x

Search in
Sort by:

Question Status:

Search help

  • Simple searches use one or more words. Separate the words with spaces (cat dog) to search cat,dog or both. Separate the words with plus signs (cat +dog) to search for items that may contain cat but must contain dog.
  • You can further refine your search on the search results page, where you can search by keywords, author, topic. These can be combined with each other. Examples
    • cat dog --matches anything with cat,dog or both
    • cat +dog --searches for cat +dog where dog is a mandatory term
    • cat -dog -- searches for cat excluding any result containing dog
    • [cats] —will restrict your search to results with topic named "cats"
    • [cats] [dogs] —will restrict your search to results with both topics, "cats", and "dogs"

How can I find the angle at which a Projectile hits a mesh?

Hey all, I am wondering if there is a way to see at what angle a projectile is coming into some kind of collision mesh. I am trying to create a bullet system where the incoming angle of the projectile decides weather it bounces or penetrates based on the angle.

Thank you!!

Product Version: Not Selected
Tags:
more ▼

asked Jun 02 '14 at 10:02 PM in C++ Programming

avatar image

GuapoTaco101
55 14 13 14

avatar image Exreph Jun 02 '14 at 11:40 PM

You could try using the Break Hit Result and get the impact transform. Might have to do some trig using that transform and the transform of where the bullet came from in order to get the angle you're looking for. Since I'd think it's 3D, and lets say someone is high up in the level on a hill and shoots down at someone else, that angle of "penetrate or bounce" would be different math than if those players were level with each other etc.

Due to that fact I would try to calculate this angle based on the normal of the mesh you hit, this way the 3D position will be easier to deal with.

However, the Impact Transform might take care of that for you. I haven't used it myself, but it might be just what you need. Good luck!

avatar image P_Kras Jan 07 '16 at 02:41 PM

Hello! Had you resolved this problem? If yes, how did you do it? Thanks.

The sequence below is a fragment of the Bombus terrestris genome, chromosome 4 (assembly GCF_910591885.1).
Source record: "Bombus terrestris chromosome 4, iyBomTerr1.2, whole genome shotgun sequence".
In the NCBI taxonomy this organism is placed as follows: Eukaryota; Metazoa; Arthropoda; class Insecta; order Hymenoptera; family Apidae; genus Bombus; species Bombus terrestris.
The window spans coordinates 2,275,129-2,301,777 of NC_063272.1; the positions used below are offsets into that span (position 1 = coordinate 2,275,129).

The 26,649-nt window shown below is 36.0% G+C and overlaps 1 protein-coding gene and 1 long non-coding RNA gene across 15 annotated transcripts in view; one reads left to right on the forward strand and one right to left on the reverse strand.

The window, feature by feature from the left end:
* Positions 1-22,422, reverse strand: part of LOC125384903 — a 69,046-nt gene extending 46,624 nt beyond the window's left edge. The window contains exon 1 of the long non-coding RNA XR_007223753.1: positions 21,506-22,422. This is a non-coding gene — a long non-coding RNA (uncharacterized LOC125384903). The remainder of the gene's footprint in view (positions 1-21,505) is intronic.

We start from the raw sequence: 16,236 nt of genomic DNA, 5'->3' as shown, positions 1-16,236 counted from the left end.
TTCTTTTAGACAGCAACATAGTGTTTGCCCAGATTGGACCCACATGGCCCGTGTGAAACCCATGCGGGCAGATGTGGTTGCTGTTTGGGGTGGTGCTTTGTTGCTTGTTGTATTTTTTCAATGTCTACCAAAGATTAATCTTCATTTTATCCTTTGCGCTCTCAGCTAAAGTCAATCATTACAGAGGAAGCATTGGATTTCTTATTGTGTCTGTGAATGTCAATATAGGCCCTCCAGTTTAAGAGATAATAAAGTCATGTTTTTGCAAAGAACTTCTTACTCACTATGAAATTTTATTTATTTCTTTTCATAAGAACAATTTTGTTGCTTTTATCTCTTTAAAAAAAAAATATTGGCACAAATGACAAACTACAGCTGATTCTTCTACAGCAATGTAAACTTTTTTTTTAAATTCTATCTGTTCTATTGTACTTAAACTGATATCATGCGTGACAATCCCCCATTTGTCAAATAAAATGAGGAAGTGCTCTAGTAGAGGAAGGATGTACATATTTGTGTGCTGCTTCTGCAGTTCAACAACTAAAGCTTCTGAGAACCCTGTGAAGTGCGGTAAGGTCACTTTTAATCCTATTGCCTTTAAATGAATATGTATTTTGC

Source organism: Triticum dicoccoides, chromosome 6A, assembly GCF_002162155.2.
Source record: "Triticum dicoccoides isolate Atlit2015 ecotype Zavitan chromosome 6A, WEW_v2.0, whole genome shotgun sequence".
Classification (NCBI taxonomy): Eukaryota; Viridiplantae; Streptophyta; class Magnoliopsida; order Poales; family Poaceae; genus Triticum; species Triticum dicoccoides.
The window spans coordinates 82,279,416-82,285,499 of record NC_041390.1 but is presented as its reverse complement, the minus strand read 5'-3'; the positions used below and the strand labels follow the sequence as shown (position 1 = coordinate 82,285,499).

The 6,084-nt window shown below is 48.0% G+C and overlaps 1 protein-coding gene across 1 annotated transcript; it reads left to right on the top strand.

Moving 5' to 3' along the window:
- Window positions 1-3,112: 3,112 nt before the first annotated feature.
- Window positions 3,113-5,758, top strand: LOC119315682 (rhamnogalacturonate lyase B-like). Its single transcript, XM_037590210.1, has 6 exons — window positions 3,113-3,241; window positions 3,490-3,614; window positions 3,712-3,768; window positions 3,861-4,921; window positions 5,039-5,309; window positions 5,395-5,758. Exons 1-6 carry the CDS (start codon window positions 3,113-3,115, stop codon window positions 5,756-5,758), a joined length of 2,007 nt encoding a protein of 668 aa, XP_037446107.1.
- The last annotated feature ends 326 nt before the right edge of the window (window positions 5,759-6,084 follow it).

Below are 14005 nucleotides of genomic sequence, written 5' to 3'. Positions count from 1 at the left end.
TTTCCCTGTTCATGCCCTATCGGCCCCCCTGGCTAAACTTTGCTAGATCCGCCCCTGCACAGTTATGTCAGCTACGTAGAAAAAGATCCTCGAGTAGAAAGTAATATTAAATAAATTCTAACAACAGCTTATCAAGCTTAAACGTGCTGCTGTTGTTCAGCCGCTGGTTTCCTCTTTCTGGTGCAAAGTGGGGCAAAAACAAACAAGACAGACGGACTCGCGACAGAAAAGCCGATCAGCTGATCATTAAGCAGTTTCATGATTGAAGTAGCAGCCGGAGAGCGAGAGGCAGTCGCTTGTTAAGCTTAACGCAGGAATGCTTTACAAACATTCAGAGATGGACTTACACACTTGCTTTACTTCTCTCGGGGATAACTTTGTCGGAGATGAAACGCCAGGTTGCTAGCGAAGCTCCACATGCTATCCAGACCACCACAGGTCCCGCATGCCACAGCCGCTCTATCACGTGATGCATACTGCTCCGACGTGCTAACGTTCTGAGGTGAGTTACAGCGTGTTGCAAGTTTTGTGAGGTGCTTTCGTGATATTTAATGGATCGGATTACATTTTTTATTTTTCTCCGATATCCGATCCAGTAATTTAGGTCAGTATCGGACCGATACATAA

avatar image GuapoTaco101 Jan 07 '16 at 02:49 PM

Yeah, break hit result then get the normal vector.

avatar image P_Kras Jan 07 '16 at 03:24 PM

What are you doing with normal vector to get an angle?

avatar image rantrod Jan 07 '16 at 10:16 PM
 float DotP = FVector::DotProduct(HitNormal, BulletForwardVector);
 float Angle = FMath::RadiansToDegrees(acosf(-DotP));

  • note, the math work because both vectors in question are already normalized

avatar image P_Kras Jan 07 '16 at 10:25 PM

I've tried that but results was strange. Angle always was 90°±10 or 175°±5.

avatar image rantrod Jan 07 '16 at 11:30 PM

That math is correct so something else has to be wrong. Perhaps the bullet is not oriented in the direction it's going?

avatar image P_Kras Jan 07 '16 at 11:51 PM

Perhaps the bullet is not oriented in the direction it's going?

I think so. And I don't understand why your method should work. Nobody can guarantee bullet orientation.
avatar image rantrod Jan 08 '16 at 12:19 AM

Whoever programs the bullet can definitely guarantee it. However, if bullet orientation doesn't work, you can use the bullet velocity instead (normalized). If the bullet can be moved by outside factors, you can always have a post physics tick that does Dir = (CurrentPosition - LastFramesPosition).Normalize();

(comments are locked)
10|2000 characters needed characters left
Viewable by all users

0 answers: sort voted first
Be the first one to answer this question
toggle preview:

Up to 5 attachments (including images) can be used with a maximum of 5.2 MB each and 5.2 MB total.

Follow this question

Once you sign in you will be able to subscribe for any updates here

Answers to this question